Part 1 will look at the most common symptoms of M.E. along with common myths and misconceptions about this poorly understood disease.

What is M.E.?

Vitamin B12 may help with Myalgic Encephalomyelitis
Vitamin B12 may help with Myalgic Encephalomyelitis

Myalgic Encephalomyelitis (M.E.) or Chronic Fatigue Syndrome (CFS) affects several of the body’s systems, including the immune and nervous system. The result is chronic exhaustion, cognitive problems, nausea, headaches and persistent aches and pains.

In Beating Chronic Fatigue, Dr Kristine Downing-Orr describes CFS as “the body’s inability to recover following a biological or psychological trigger” (2). Essentially the body’s very healing mechanisms break down, leaving sufferers in a state of chronic ill health.

It is thought that 250,000 people in the UK have this illness, with women between the ages of 25-50 being most commonly affected (3). However, men, women and children of all ages can develop ME/CFS.

Myths and Misconceptions

Myth 1. Chronic Fatigue is all in the mind
ME is a genuine medical illness recognised by the World Health Organisation as a neurological disease. Sufferers of CFS/ME show abnormalities in both the immune system and nervous system. It is not a psychological condition. It is not depression. Nor is it ‘attention seeking’ or a ‘cry for help’.

Myth 2. Chronic Fatigue is caused by the Epstein Barr Virus.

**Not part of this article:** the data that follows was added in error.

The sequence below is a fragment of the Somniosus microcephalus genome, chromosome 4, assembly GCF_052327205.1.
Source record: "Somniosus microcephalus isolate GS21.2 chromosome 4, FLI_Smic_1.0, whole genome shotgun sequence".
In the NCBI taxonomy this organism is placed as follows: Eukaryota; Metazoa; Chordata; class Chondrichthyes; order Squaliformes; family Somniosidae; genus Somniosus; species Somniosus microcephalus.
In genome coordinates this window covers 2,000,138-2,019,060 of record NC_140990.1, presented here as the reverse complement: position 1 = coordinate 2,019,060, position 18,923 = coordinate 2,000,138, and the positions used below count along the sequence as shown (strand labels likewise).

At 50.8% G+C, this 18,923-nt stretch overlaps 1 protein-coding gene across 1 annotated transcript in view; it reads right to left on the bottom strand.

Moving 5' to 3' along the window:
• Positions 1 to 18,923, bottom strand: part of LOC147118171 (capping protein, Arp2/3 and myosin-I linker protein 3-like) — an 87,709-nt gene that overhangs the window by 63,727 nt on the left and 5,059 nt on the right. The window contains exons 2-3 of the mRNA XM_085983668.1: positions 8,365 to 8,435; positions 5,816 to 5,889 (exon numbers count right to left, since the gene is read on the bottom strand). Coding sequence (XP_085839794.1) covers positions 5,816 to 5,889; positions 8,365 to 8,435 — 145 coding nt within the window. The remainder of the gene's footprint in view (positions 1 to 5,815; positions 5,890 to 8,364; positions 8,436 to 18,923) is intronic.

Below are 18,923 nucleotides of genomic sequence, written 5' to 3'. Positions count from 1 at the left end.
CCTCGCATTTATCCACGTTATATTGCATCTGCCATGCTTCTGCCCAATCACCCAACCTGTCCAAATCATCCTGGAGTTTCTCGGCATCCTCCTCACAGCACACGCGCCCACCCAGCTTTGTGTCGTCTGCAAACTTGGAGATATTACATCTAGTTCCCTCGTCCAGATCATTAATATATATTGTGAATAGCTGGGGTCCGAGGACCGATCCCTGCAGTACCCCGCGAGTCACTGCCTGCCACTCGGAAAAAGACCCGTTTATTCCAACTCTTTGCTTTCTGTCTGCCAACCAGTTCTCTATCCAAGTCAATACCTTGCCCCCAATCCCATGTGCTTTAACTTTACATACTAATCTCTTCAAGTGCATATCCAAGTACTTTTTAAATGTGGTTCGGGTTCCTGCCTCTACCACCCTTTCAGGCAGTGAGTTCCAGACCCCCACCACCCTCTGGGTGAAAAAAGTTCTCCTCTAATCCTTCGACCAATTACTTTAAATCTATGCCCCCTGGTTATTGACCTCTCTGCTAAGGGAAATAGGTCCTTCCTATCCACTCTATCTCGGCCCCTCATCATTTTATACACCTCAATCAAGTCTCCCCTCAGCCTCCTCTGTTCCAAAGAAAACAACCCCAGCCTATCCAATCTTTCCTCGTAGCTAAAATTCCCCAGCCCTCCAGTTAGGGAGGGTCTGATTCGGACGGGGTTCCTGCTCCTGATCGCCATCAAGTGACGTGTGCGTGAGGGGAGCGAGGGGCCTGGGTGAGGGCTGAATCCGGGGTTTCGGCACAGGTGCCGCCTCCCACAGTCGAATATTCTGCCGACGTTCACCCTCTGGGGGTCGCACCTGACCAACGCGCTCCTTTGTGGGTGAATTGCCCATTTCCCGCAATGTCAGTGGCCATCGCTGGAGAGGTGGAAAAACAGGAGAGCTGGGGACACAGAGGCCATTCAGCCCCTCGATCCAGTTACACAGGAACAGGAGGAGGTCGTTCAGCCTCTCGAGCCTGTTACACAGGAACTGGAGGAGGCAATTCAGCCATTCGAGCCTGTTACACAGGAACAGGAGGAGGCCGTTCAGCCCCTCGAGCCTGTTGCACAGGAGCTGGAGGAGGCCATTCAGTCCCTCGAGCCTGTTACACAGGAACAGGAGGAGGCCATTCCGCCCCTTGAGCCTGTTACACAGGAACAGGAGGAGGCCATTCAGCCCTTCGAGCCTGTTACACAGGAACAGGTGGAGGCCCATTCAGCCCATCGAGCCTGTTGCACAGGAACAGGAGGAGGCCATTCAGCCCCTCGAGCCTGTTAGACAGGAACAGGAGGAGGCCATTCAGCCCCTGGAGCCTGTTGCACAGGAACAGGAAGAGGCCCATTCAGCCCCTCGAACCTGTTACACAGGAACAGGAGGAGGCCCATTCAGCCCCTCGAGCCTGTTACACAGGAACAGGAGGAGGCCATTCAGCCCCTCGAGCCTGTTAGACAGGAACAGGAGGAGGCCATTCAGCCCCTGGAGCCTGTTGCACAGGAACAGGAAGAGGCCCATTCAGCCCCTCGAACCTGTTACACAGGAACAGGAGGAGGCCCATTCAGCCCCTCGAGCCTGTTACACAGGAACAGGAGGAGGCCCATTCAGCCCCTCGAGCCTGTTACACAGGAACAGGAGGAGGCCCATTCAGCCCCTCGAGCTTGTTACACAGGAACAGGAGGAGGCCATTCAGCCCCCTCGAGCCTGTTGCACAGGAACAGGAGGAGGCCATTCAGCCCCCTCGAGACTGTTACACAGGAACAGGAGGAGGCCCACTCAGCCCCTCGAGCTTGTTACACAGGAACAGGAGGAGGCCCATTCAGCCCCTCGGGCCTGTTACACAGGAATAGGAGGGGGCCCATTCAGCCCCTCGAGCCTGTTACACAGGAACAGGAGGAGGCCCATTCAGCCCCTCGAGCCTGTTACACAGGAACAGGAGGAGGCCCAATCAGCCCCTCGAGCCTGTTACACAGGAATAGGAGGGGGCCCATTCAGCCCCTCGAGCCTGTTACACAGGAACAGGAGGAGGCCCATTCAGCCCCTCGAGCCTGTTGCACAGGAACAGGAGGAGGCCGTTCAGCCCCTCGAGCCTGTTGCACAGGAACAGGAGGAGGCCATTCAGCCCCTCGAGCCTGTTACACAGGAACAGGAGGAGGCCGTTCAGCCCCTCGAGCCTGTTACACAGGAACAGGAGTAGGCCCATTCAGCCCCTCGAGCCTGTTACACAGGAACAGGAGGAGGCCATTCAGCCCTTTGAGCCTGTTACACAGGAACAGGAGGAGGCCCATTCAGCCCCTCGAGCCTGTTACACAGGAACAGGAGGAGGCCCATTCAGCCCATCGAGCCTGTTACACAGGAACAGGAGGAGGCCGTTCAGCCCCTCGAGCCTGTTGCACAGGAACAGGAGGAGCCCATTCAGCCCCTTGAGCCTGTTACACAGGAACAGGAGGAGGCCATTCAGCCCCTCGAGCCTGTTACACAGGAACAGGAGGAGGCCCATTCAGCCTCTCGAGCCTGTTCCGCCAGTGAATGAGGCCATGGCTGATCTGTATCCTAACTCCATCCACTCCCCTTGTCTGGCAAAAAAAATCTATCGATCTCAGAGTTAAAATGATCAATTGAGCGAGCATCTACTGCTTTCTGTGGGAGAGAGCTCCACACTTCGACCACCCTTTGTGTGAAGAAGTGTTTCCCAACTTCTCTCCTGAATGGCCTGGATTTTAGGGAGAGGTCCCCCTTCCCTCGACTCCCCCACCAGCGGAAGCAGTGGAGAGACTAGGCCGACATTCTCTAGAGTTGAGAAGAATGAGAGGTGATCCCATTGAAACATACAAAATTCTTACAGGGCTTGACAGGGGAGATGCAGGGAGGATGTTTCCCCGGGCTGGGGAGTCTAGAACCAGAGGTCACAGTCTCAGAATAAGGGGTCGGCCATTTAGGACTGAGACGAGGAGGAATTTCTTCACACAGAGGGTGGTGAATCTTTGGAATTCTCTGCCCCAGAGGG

It is true that some cases of CFS/ME develop after an infection. However, the cause of CFS/ME is still unknown. Other theories link the disease to hormone imbalance, immune problems or psychological trauma. It is quite possible that sufferers are genetically predisposed to the disease, leaving them vulnerable if they are exposed to ‘triggers’ such as infection or stress.

Myth 3. Counselling or Cognitive Behaviour Therapy can ‘reverse’ CFS/ME
Psychological interventions can indeed help CFS sufferers to cope with their symptoms. However, this type of approach cannot ‘cure’ the illness (4).

Myth 4. Exercise can cure CFS/ME
Unfortunately exercise will not cure CFS/ME. Well meaning healthcare providers can sometimes recommend exercise for CFS/ME patients using guidelines intended for healthy people. In fact, increasing physical activity can worsen symptoms for sufferers. However, if undertaken in the right way, carefully monitored exercise programmes can be helpful for patients (5).